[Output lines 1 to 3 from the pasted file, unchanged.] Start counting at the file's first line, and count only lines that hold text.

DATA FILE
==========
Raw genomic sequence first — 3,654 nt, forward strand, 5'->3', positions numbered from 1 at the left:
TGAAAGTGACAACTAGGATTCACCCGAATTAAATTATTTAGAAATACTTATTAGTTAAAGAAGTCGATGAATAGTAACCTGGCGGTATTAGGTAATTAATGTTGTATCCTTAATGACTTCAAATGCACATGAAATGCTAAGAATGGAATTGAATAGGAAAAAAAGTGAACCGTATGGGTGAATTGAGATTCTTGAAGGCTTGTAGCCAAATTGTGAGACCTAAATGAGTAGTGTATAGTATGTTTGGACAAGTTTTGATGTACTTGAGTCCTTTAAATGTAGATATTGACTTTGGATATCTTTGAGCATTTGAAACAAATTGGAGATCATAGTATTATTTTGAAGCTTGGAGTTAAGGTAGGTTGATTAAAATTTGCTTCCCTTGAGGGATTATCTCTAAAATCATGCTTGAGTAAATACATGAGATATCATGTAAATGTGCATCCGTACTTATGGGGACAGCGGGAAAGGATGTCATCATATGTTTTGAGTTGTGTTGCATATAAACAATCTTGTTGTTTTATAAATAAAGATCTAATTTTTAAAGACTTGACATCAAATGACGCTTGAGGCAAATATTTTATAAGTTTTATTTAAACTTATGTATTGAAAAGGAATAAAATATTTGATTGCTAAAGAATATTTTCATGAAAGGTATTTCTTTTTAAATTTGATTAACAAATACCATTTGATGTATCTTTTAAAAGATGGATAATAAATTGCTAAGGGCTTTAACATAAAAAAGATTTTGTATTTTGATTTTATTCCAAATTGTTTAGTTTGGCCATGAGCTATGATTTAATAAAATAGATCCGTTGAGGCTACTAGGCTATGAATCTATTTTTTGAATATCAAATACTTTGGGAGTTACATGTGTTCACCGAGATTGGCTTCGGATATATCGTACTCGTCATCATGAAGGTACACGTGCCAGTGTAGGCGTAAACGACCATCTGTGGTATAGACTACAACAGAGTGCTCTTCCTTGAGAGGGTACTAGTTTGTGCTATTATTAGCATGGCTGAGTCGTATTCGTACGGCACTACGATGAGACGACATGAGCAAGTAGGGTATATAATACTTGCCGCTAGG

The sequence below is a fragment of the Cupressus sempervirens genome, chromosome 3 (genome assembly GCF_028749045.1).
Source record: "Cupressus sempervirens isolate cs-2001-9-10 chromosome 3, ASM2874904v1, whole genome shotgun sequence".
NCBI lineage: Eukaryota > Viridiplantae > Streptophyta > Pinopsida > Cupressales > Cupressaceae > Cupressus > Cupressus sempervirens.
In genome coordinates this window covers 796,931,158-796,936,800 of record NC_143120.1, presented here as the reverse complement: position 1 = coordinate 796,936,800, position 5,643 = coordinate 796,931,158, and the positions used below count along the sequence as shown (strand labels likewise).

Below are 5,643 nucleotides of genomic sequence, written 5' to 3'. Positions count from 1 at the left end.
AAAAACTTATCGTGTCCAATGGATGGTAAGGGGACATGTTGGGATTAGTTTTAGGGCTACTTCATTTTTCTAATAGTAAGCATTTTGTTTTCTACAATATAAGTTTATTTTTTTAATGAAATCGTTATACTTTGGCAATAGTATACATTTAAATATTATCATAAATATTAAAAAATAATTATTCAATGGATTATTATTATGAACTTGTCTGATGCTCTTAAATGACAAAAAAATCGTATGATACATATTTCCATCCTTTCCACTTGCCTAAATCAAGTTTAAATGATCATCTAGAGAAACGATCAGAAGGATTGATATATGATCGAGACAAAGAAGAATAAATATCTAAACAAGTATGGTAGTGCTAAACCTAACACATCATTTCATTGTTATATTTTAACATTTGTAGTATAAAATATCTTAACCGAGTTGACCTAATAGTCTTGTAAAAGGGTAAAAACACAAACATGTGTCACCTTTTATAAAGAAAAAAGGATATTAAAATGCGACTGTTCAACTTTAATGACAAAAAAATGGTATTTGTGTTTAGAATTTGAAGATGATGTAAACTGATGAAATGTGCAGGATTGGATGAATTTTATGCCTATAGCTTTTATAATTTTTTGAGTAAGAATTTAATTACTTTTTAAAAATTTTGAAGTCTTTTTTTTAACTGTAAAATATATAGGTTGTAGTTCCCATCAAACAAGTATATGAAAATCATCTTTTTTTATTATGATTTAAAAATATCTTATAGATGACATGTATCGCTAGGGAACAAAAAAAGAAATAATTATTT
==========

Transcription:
Raw genomic sequence first — 3,654 nt, forward strand, 5'->3', positions numbered from 1 at the left:
TGAAAGTGACAACTAGGATTCACCCGAATTAAATTATTTAGAAATACTTATTAGTTAAAGAAGTCGATGAATAGTAACCTGGCGGTATTAGGTAATTAATGTTGTATCCTTAATGACTTCAAATGCACATGAAATGCTAAGAATGGAATTGAATAGGAAAAAAAGTGAACCGTATGGGTGAATTGAGATTCTTGAAGGCTTGTAGCCAAATTGTGAGACCTAAATGAGTAGTGTATAGTATGTTTGGACAAGTTTTGATGTACTTGAGTCCTTTAAATGTAGATATTGACTTTGGATATCTTTGAGCATTTGAAACAAATTGGAGATCATAGTATTATTTTGAAGCTTGGAGTTAAGGTAGGTTGATTAAAATTTGCTTCCCTTGAGGGATTATCTCTAAAATCATGCTTGAGTAAATACATGAGATATCATGTAAATGTGCATCCGTACTTATGGGGACAGCGGGAAAGGATGTCATCATATGTTTTGAGTTGTGTTGCATATAAACAATCTTGTTGTTTTATAAATAAAGATCTAATTTTTAAAGACTTGACATCAAATGACGCTTGAGGCAAATATTTTATAAGTTTTATTTAAACTTATGTATTGAAAAGGAATAAAATATTTGATTGCTAAAGAATATTTTCATGAAAGGTATTTCTTTTTAAATTTGATTAACAAATACCATTTGATGTATCTTTTAAAAGATGGATAATAAATTGCTAAGGGCTTTAACATAAAAAAGATTTTGTATTTTGATTTTATTCCAAATTGTTTAGTTTGGCCATGAGCTATGATTTAATAAAATAGATCCGTTGAGGCTACTAGGCTATGAATCTATTTTTTGAATATCAAATACTTTGGGAGTTACATGTGTTCACCGAGATTGGCTTCGGATATATCGTACTCGTCATCATGAAGGTACACGTGCCAGTGTAGGCGTAAACGACCATCTGTGGTATAGACTACAACAGAGTGCTCTTCCTTGAGAGGGTACTAGTTTGTGCTATTATTAGCATGGCTGAGTCGTATTCGTACGGCACTACGATGAGACGACATGAGCAAGTAGGGTATATAATACTTGCCGCTAGG

The sequence below is a fragment of the Cupressus sempervirens genome, chromosome 3 (genome assembly GCF_028749045.1).